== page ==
Office-sharing giant WeWork filed for Chapter 11 bankruptcy protection in a New Jersey federal court, marking a significant step in the company’s tumultuous journey. The bankruptcy filing is specific to WeWork’s U.S. and Canadian locations, and it comes as the company grapples with liabilities ranging from $10 billion to $50 billion, according to bankruptcy documents.
WeWork’s fall from grace has been striking. Once valued at an impressive $47 billion in 2019, the company’s efforts to go public five years ago failed. The COVID-19 pandemic added to its troubles as businesses terminated leases, and the ensuing economic downturn forced more clients to shutter their operations.
In a press release, WeWork CEO David Tolley expressed gratitude for the support of financial stakeholders and emphasized the company’s commitment to strengthening its capital structure. The bankruptcy filing is seen as a means to trim “non-operational” leases and restructure the company’s financial footing. Former CEO and co-founder Adam Neumann, who departed the company in 2019, noted his disappointment but expressed optimism about WeWork’s potential for a successful reorganization with the right strategy and team.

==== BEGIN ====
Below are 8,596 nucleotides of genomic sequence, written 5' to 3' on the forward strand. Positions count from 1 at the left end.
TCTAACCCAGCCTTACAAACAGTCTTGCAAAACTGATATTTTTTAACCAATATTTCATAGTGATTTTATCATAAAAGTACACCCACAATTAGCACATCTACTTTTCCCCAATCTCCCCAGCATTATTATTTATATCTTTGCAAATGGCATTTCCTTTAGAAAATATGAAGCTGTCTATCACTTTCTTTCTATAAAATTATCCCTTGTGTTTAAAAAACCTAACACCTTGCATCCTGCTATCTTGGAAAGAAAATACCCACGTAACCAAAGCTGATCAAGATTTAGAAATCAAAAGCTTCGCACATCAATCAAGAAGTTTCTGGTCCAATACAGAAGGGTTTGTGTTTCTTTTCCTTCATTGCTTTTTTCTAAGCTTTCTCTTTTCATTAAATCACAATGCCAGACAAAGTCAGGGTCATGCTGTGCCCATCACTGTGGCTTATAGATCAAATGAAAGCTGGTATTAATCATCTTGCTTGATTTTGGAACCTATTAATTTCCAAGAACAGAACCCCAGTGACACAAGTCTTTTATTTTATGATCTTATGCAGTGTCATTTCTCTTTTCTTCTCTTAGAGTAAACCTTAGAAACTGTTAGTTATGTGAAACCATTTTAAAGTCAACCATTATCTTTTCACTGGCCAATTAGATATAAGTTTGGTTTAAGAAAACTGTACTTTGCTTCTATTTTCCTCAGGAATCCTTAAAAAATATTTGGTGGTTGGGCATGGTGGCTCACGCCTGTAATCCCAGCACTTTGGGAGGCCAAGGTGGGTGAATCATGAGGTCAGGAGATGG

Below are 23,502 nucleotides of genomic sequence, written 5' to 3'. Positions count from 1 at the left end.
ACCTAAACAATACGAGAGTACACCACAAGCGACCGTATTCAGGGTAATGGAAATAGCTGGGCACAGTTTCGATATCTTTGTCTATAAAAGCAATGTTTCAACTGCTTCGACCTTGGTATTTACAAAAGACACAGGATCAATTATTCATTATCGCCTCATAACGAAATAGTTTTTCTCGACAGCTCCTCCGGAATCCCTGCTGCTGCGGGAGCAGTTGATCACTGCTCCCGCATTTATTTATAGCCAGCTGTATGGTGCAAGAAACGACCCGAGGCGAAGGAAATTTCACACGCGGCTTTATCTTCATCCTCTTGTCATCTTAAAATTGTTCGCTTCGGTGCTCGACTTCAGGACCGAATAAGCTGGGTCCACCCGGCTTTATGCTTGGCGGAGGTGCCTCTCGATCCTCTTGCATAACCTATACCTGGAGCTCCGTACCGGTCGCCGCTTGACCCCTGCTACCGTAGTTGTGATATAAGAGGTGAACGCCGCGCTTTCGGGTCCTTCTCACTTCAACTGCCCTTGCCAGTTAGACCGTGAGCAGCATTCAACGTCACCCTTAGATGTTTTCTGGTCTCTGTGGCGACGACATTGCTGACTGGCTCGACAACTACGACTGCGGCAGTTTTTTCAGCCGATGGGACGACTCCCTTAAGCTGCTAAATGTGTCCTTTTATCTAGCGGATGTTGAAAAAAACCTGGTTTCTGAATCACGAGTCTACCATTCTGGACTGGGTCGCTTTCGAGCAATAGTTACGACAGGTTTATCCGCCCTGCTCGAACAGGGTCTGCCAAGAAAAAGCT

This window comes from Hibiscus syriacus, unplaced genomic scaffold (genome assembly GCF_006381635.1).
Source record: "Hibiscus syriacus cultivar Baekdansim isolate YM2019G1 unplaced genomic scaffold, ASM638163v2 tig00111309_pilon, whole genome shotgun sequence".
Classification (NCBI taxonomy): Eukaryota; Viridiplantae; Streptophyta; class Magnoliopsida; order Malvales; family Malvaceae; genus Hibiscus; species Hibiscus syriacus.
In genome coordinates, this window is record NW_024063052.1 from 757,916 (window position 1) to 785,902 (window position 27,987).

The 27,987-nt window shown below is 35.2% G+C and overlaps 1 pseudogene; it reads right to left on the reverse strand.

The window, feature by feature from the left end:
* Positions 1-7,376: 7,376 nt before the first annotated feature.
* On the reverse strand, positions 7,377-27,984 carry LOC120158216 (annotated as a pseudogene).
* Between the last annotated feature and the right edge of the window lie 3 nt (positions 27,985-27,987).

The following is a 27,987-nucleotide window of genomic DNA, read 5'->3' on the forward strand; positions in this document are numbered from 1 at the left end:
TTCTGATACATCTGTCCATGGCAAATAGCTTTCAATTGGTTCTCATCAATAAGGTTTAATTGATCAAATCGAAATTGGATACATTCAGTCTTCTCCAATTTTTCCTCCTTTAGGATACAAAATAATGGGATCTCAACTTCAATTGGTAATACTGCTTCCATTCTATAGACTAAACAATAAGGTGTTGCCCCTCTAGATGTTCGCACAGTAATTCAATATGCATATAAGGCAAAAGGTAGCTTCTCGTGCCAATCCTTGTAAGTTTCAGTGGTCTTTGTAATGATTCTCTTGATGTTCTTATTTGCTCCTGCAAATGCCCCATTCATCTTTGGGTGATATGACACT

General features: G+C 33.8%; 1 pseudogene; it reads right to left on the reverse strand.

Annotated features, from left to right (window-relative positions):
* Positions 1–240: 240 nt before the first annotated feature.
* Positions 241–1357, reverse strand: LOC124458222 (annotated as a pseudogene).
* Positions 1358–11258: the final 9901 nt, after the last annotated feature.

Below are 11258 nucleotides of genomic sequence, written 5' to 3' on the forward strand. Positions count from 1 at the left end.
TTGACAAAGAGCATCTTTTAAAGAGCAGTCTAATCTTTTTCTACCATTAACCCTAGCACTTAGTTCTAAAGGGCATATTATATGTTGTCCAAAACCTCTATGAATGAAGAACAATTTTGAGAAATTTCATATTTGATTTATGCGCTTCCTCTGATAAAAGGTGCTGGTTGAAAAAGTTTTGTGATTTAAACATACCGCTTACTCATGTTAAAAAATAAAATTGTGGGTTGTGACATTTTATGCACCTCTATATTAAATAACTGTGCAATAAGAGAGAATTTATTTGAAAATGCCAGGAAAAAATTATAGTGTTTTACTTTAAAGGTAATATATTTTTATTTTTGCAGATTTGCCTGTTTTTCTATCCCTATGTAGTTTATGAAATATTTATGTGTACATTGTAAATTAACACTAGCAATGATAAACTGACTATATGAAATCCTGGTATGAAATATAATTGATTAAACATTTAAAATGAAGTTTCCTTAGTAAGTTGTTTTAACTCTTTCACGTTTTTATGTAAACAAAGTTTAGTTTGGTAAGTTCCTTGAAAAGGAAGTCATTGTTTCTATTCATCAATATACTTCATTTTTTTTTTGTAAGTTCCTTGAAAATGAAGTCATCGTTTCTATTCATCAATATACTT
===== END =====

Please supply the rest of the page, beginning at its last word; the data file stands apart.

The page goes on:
WeWork had previously announced active lease renegotiations, suggesting it was “here to stay.” The company has long-term lease obligations amounting to nearly $16 billion and operates in 777 locations worldwide.
The bankruptcy proceedings involve legal advisors Kirkland & Ellis and Cole Schotz, while PJT Partners serves as the investment bank, with support from C Street Advisory Group and Alvarez & Marsal. WeWork’s shares, which had dropped significantly, were halted on the stock market.